Hyundai, which is setting up a plant in Faisalabad spread across 66 acres, is partnering with local conglomerate Nishat Group to venture into Pakistan’s increasing but Japanese-dominated auto sector.
The South Korean carmaker has shared its operational plan with the Faisalabad Industrial Estate Development and Management Company (FIEDMC), the body overseeing the special economic zone on which the plant is located, and is expected to roll out locally-assembled vehicles by the end of the first quarter of 2020.
“The company plans to produce 7,000 units in its first year,” Aamir Saleemi, COO at FIEDMC, told The Express Tribune.
After having long been dominated by Japanese brands, Pakistan has seen a number of vehicle makers express interest in setting up assembly/manufacturing plants. French carmaker Renault and South Korea’s Kia are two others currently in the same boat.
The trigger came after the PML-N government approved a five-year auto policy that offered various incentives to new players eager to take advantage of a 207-million population and increasing economic growth that hit a 13-year high in 2017-18.
“The Japanese-dominated industry is set to see a transformation. Hyundai cars will roll out in March 2020,” said Saleem, thrilled at the advent of industrialisation in Pakistan.
Chinese companies have advantage over other auto sector players in Pakistan
The work to set up showrooms across Pakistan has already started, Saleemi said, adding that teams have been surveying various locations.
The company will aim to expand its production capacity to 22,000 within three years, he added.
Nishat Group, one of the biggest conglomerates in Pakistan, has ventured in to the auto sector after proving its mettle in the banking, textile and cement space with names like MCB Bank and DG Khan Cement. Its textile company, Nishat Mills, announced a three-month profit of Rs1.1 billion in January-March.
The group entered into a joint venture agreement with Hyundai Motor Company and is setting up the plant in the greenfield investment category.
Saleemi said the company will bring new technology that would focus on fuel-efficient cars, aiming to break the stronghold of the Japanese brands.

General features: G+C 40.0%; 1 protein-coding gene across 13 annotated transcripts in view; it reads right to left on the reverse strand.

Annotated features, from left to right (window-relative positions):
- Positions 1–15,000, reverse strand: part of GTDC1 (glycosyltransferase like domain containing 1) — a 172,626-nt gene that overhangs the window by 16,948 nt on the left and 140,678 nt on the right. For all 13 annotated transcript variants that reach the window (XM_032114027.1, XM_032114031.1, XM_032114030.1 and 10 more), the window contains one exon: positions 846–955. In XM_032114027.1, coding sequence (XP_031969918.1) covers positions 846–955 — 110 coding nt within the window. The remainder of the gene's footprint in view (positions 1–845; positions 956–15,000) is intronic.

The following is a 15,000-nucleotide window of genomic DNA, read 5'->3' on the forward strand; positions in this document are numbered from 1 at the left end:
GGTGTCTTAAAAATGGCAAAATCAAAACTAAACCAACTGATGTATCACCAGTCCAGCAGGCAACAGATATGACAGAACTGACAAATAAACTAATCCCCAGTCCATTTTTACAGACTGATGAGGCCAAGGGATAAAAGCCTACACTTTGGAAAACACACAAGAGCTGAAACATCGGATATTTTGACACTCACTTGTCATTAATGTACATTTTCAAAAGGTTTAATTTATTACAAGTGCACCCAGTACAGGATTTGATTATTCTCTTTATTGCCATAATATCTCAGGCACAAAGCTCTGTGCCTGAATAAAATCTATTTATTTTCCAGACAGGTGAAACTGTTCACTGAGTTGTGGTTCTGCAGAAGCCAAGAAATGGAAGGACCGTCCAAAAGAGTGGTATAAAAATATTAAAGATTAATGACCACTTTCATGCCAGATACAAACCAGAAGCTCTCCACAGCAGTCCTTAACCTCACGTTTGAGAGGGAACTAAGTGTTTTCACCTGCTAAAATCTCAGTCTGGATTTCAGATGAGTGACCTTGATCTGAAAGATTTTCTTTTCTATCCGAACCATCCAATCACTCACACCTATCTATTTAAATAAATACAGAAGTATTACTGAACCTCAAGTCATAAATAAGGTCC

“This will create healthy competition, provide jobs and bring much-needed investment in other relevant sectors.
“The incentives and concessions offered under the auto policy have created a favourable environment.” Hyundai has already invested $150 million, and this comes as a welcome sign for Pakistan that struggles to attract foreign direct investment (FDI). The amount stood at a paltry $2.76 billion in FY18, less than 1% of GDP.
Hyundai operated in Pakistan during the Musharraf era. However, stiff competition and an open-import policy along with financial problems faced by its local partners forced it to exit the market.
A shrinking auto sector and energy shortage subsequently also caused the closure of many other industries in Pakistan, putting the country on a path of economic crisis that forced authorities to turn to the International Monetary Fund (IMF) several times.
Saleemi said thousands have lost their jobs, but there is hope so as long as Pakistan continues to attract new players.
“This kind of industrialisation in Faisalabad will change the map of the city. It will require many hotels, restaurants, clubs to be built to facilitate customers and international buyers.
“The revival has come on the back of good policies that promote investment.”
On the consumer side, experts believe competition drives down prices. However, with a near 22% plunge in the rupee and dependence on imports, it is long before Pakistan’s auto sector can see lower prices.
But what greater capacity would do is reduce the waiting time for car delivery, getting rid of the menace of ‘premiums’ in the dealership market.
Pakistan’s car penetration of 13 vehicles per 1,000 persons is significantly lower than the regional average of 162, signifying strong potential for automobile growth due to growing disposable income and healthy growth in the country.